LAUSD'S PROP. BB IMPLEMENTATION NOT A BETRAYAL OF VOTERS.Byline: Julie Korenstein
TRUE to form, the Daily News was quick to argue that the district has betrayed the expectations of voters in implementing Proposition BB (April 6 editorial, ``We're watching, LAUSD'').
v. pre·dis·posed, pre·dis·pos·ing, pre·dis·pos·es
a. To make (someone) inclined to something in advance: to believe that the Los Angeles Unified School District The Los Angeles Unified School District (the "LAUSD") is the largest (in terms of number of students) public school system in California and the second-largest in the United States. Only the New York City Department of Education has a larger student population. , along with most other public entities cannot be trusted to do right by voters, the newspaper's editorial resorted to misrepresentations about the district rather than hard facts. In order to disabuse dis·a·buse
tr.v. dis·a·bused, dis·a·bus·ing, dis·a·bus·es
To free from a falsehood or misconception: I must disabuse you of your feelings of grandeur. you of your notions of how the district has handled the bond's first year and its workings with the citizens oversight committee, allow me to respond to the following statements:
Despite your belief that we have deceived voters by not spending bond money ``according to according to
1. As stated or indicated by; on the authority of: according to historians.
2. In keeping with: according to instructions.
3. a strict set of contracts with each campus,'' every repair we've performed to date came from a school contract. The 117 completed roofing jobs at 107 schools were promised to schools in their contracts, and the 36 schools with completed air-conditioning projects were guaranteed the work in their written agreements.
If proof is what you require, just ask Grant High School about the 30 classrooms that were re-roofed because roofing was one of its contract's repair needs. Or speak to Sylmar High, Riverside Drive A number of cities around the world have a Riverside Drive.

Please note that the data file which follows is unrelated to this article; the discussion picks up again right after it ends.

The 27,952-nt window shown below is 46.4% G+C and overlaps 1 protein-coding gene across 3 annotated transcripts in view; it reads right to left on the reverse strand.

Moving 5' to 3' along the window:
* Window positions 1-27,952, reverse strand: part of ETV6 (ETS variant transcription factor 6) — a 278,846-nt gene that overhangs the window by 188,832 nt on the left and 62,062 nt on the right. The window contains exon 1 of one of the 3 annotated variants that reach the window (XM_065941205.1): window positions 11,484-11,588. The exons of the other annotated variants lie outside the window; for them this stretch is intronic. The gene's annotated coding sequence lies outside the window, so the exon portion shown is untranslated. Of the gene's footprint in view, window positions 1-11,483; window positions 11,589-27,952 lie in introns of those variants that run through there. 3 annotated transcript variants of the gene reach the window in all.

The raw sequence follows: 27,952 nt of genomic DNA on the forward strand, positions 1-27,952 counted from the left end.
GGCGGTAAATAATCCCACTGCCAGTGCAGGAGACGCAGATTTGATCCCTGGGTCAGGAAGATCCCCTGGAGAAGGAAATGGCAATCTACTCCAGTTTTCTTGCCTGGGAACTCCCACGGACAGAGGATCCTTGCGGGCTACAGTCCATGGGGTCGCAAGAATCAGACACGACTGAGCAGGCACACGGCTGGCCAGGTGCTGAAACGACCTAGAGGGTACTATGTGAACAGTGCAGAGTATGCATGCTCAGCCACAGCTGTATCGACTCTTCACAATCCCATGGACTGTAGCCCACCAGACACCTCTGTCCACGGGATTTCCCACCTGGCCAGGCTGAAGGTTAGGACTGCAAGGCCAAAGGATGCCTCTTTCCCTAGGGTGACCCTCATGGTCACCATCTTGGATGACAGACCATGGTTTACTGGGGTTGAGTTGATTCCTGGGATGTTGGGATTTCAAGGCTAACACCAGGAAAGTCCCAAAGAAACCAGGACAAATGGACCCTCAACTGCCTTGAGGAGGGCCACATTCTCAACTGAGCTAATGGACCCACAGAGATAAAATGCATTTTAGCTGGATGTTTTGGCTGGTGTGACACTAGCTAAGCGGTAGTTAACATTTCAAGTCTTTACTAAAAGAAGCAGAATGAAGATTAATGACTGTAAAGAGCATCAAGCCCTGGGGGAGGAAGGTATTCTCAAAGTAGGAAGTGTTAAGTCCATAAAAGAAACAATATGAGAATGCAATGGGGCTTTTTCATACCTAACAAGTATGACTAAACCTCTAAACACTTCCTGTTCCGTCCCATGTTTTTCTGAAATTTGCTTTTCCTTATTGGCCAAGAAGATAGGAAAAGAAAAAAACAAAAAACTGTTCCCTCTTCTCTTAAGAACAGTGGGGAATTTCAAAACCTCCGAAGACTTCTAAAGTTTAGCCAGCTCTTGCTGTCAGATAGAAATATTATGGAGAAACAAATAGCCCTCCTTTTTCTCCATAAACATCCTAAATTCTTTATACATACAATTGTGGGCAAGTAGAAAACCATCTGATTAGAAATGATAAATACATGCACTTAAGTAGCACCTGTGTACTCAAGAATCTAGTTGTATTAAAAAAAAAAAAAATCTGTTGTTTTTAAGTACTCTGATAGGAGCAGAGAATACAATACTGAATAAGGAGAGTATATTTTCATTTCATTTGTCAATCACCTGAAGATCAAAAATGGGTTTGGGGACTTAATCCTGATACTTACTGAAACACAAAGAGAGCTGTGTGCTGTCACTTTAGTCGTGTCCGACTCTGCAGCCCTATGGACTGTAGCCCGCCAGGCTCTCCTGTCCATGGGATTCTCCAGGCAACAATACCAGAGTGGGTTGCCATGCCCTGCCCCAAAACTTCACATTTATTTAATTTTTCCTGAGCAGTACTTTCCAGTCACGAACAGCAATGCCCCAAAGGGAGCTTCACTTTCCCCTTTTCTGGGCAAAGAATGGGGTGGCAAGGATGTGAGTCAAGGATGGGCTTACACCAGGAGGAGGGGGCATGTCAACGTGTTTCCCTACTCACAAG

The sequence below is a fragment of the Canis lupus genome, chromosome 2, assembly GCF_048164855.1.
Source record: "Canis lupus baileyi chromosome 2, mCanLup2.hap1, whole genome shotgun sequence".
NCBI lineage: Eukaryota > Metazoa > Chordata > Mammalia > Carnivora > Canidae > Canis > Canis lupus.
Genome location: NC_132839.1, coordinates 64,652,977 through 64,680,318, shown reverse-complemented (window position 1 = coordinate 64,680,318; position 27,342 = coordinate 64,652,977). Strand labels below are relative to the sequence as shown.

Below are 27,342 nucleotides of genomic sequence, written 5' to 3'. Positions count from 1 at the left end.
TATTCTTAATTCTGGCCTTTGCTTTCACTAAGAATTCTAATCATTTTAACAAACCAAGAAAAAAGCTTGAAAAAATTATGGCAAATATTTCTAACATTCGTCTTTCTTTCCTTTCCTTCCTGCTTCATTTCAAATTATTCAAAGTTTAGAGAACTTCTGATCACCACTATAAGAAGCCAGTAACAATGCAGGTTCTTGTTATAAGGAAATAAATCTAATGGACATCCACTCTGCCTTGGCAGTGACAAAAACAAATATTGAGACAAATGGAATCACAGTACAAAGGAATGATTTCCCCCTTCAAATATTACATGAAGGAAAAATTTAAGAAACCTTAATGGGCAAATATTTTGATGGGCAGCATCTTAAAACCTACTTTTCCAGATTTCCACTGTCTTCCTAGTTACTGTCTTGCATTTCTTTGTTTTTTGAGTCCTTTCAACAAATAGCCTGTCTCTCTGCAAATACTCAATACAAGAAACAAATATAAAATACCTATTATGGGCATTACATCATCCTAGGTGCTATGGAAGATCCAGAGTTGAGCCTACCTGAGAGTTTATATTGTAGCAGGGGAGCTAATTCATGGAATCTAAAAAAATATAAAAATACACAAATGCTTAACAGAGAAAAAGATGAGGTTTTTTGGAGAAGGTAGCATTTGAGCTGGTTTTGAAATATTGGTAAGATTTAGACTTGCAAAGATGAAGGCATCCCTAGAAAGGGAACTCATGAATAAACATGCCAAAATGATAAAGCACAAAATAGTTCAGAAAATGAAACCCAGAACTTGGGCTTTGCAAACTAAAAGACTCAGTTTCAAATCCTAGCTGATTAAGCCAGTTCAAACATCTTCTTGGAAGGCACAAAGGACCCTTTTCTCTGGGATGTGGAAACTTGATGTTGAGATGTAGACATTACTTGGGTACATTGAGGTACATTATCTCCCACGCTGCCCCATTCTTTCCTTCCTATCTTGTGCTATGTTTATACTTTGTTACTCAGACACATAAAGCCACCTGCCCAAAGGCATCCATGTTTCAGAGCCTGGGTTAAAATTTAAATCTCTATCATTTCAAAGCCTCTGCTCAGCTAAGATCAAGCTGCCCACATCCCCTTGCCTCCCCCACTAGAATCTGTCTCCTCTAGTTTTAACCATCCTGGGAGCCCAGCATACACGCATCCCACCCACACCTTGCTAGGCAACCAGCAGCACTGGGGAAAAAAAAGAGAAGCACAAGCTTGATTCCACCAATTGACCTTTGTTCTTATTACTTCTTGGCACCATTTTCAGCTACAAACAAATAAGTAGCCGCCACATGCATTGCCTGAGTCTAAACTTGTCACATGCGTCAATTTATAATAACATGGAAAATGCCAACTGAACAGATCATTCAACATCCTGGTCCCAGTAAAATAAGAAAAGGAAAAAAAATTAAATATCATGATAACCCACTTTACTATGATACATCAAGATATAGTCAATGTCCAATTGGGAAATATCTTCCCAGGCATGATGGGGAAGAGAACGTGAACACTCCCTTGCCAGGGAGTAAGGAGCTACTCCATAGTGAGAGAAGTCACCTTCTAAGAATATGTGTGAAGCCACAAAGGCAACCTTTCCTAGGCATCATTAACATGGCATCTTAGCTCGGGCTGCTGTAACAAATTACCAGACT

In the United States:
``The oversight committee . . . has been forced to fight the district's intransigence in·tran·si·gent also in·tran·si·geant
Refusing to moderate a position, especially an extreme position; uncompromising.
[French intransigeant, from Spanish intransigente : every step of the way.'' To the contrary, on scores of issues, the district and oversight committee have worked cooperatively with one another to bring long-awaited bond projects to our schoolchildren schoolchildren school npl → écoliers mpl;
(at secondary school) → collégiens mpl; lycéens mpl
schoolchildren school . A majority of the oversight committee members and the district, for example, have approved the use of $107 million in Proposition BB funds for class-size reduction efforts and funding land acquisition and construction for seven primary centers. We have given the committee status reports, financial summaries and information, all in the belief that the 11-member panel must be in full possession of BB-related material as soon as it becomes available.
Yes, there have been issues that the district and the oversight committee have not seen eye to eye on, but isn't that the way the voters wanted the process to work? A system of checks and balances is in place, and we certainly welcome the expertise that the committee has brought to implementing the bond effort.
At the same time, just as voters didn't want the oversight committee to be a rubber stamp for the district, I'm sure they didn't want the district to simply agree with everything the panel recommends. As the governing board Noun 1. governing board - a board that manages the affairs of an institution